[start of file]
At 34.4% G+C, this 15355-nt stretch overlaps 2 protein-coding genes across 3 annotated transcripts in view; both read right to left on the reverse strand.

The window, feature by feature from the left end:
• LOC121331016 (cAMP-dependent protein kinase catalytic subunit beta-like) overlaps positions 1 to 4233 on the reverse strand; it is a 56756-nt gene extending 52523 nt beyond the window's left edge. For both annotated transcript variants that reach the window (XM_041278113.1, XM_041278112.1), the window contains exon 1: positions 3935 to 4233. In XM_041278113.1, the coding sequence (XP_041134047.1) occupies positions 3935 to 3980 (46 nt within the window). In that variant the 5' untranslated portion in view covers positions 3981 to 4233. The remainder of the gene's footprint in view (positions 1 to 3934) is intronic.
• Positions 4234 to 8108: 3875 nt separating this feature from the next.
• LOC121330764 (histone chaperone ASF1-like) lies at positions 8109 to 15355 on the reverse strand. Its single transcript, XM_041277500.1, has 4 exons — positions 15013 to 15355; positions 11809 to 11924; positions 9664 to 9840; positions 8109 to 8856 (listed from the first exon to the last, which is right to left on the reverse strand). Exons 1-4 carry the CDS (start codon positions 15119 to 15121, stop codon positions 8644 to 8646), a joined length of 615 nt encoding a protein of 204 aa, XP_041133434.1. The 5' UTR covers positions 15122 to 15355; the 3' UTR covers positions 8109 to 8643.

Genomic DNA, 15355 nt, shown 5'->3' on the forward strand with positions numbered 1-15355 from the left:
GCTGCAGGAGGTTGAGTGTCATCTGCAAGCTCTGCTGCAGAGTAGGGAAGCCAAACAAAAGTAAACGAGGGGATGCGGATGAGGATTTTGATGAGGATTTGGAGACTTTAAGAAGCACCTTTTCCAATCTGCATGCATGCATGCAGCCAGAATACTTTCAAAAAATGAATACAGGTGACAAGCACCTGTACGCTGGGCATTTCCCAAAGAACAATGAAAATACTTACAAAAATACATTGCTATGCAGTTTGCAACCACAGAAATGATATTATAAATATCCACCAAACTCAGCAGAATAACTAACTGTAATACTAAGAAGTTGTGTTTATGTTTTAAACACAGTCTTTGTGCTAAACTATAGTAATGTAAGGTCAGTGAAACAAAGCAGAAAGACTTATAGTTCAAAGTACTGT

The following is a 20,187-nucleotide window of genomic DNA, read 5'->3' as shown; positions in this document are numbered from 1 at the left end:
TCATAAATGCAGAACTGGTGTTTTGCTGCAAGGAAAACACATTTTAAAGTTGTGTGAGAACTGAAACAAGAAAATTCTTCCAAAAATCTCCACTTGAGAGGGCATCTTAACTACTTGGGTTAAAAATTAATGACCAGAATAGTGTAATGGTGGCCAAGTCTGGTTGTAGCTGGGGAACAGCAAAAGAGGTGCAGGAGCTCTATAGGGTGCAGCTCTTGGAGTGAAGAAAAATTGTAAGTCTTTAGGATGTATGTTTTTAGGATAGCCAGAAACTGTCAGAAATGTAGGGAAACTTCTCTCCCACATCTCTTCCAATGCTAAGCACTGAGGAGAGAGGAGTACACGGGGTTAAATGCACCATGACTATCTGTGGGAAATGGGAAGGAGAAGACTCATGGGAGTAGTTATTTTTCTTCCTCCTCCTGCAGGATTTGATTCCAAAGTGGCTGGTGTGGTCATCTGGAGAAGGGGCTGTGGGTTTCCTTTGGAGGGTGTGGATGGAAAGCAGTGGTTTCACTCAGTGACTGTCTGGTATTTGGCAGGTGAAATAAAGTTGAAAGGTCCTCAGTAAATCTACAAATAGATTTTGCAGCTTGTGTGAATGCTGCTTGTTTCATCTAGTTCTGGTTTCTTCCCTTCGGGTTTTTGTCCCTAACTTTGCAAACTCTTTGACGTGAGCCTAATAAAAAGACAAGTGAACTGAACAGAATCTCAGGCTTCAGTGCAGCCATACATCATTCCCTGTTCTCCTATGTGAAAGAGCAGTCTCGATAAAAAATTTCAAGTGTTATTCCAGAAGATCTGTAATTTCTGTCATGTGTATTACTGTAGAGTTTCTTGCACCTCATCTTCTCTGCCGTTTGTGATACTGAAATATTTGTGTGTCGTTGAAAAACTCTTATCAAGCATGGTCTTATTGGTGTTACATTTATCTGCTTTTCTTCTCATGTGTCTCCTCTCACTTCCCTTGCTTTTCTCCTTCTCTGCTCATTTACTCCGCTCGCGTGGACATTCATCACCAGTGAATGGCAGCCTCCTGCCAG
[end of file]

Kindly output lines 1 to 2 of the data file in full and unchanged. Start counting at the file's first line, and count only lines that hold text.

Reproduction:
At 34.4% G+C, this 15355-nt stretch overlaps 2 protein-coding genes across 3 annotated transcripts in view; both read right to left on the reverse strand.

The window, feature by feature from the left end: